For modification, the precrosslinked silicone elastomers with an organic-polymer shell are added preferably in the form of their aqueous dispersions, if desired as dispersion powders, generally in an amount of from 0.5 to 50% by weight, preferably from 1.0 to 3.0% by weight, in each case the silicone elastomer fraction based on the overall weight of silicone elastomer component and binder component, to the aqueous coating formulation. Formulations suitable for aqueous coating materials are known to the skilled worker from, for example, H. Kittel (ed.), Lehrbuch der Lacke und Beschichtungen, Volume IV, Verlag W. A. Colomb, Berlin, Oberschwandorf, 1976.

The addition takes place in accordance with customary procedure for formulating aqueous coating materials, using stirrers or dispersing tools. The aqueous dispersion of the precrosslinked silicone elastomers with an organic-polymer shell can in this case be mixed in any desired order with the components of the aqueous coating formulation, such as binder(s), water, crosslinker, catalyst, pigment, thickener, filler. Mixing (compounding) preferably takes place in a temperature range from +1 C. to +90 C., in particular from +5 C. to +60 C.

The aqueous coating materials modified in accordance with the invention can in principle be employed wherever conventional solvent-based coating materials or non-modified aqueous coating materials are used: They find application in particular for coating the metal of large steel constructions, (e.g. bridges, tanks, cranes and conveying equipment, pipelines, mining and oil extraction equipment, parts of steel works and chemical plants), for coating metal in the automotive sector (clearcoat, topcoat, interior finish, surfacer, stone-chip protection and underbody protection, refinishes for e.g. cars, lorries, buses, building-site and agricultural utility vehicles) and of rail-bound vehicles, freight containers, aircraft, ships (in each case exterior finishes), and also for the coating of metallic substrates prior to their further processing (coil coating), of domestic appliances (e.g. chest freezers, refrigerators, dishwashers, washing machines, electric ovens, etc.) and of metallic packaging (e.g. drums, containers, etc.). They are also used for the coating of furniture (wooden furniture, metal furniture, lamp housings etc.), of architectural components both internal and external (made from wood, steel, non-ferrous metal and nonferrous-metal alloys, plastics, concrete, mortar and plaster, e.g. window frames, exterior panelling, doors, gates, guttering, floors, stairs, facade components, walls, ceilings, heaters and radiators, tanks, lines), of cycles, signs, wheel rims.

The test results in the examples demonstrate that the (impact) toughness of the aqueous coating materials is improved through the addition of precrosslinked silicone elastomer particles with an organic-polymer shell, with no effect on the adhesion of the coating systems and their surface properties and only a slight effect on the hardness of the coating systems. With the comparative examples it is shown that the addition of silicone elastomer particles without an organic-polymer shell, although also improving the (impact) toughness, nevertheless has a markedly adverse effect on the hardness of the coating materials and on their surface properties; consequently, what is required is not only the controlled microphase separation but also good compatibility of the modifier particles with the polymer matrix in the dried coating film.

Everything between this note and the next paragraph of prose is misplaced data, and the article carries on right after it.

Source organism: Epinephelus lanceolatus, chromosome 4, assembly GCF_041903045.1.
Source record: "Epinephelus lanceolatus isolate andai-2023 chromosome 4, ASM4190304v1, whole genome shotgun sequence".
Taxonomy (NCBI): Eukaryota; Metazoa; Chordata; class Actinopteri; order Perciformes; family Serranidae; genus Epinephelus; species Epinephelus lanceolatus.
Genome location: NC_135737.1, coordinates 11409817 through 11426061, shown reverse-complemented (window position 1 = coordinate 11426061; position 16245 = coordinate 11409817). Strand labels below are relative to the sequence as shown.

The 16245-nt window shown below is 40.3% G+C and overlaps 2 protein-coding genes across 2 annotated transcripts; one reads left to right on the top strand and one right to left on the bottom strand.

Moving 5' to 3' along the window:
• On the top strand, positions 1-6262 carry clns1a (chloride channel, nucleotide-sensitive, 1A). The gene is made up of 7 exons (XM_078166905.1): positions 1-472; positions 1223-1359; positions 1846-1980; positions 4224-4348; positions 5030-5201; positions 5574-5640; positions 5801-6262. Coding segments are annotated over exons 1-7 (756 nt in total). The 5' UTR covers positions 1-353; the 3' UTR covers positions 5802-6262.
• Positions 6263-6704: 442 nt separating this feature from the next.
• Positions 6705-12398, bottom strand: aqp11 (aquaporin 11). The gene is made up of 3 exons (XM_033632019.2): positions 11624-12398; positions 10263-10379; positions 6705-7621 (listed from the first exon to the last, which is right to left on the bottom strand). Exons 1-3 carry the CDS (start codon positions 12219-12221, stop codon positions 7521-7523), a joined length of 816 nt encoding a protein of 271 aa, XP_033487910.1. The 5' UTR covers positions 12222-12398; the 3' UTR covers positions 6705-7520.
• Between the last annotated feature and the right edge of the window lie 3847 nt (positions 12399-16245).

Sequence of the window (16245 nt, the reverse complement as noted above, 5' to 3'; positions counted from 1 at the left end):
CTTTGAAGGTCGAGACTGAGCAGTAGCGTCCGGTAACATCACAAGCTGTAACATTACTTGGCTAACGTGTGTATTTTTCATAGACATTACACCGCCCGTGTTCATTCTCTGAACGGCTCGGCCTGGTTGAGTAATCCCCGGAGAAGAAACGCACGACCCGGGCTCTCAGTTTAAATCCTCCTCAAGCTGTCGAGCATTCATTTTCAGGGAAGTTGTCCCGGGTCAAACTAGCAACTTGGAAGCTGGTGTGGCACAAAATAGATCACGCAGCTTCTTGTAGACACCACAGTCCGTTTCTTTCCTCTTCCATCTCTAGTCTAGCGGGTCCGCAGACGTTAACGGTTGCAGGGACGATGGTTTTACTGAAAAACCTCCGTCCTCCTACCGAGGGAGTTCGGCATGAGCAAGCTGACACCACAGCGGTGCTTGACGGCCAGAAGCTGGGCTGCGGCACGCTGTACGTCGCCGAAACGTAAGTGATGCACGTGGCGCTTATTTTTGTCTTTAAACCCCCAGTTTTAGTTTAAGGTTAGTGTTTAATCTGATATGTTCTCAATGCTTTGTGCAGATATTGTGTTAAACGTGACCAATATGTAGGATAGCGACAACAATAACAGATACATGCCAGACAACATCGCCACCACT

The reason for the good results in the examples is that owing to the crosslinked silicone phase the impact modifier of the invention is incorporated into the thermoplastic or thermosetting systems in the form of separate, discrete microphases with defined particle size and morphology. Only with complete phase separation is there an absence of the unwanted softening of the polymer matrix, which would result in a loss of or adverse effect on the properties of the polymer matrix such as hardness, dimensional stability and mechanical strength. In addition, the organic-polymer shell produces good compatibility of the particulate modifier with the polymer matrix of the coating binder. It is true that the organic-polymer shell is not absolutely necessary for the miscibility/colloidal compatibility of the pre-crosslinked silicone elastomer particles in dispersion form with water-soluble or water-dilutable binders; however, it is so for the polymer compatibility of the particles with the matrix after drying. The particle structure and the polymer compatibility of the particles provide a precise definition of the domain sizes of the modifier phase by way of the particle diameter. Contamination problems, adhesion problems, sedimentation problems and flow defects do not occur, since the precrosslinked silicone elastomer particles are grafted completely with an organic-polymer shell. The resulting coatings are overcoatable.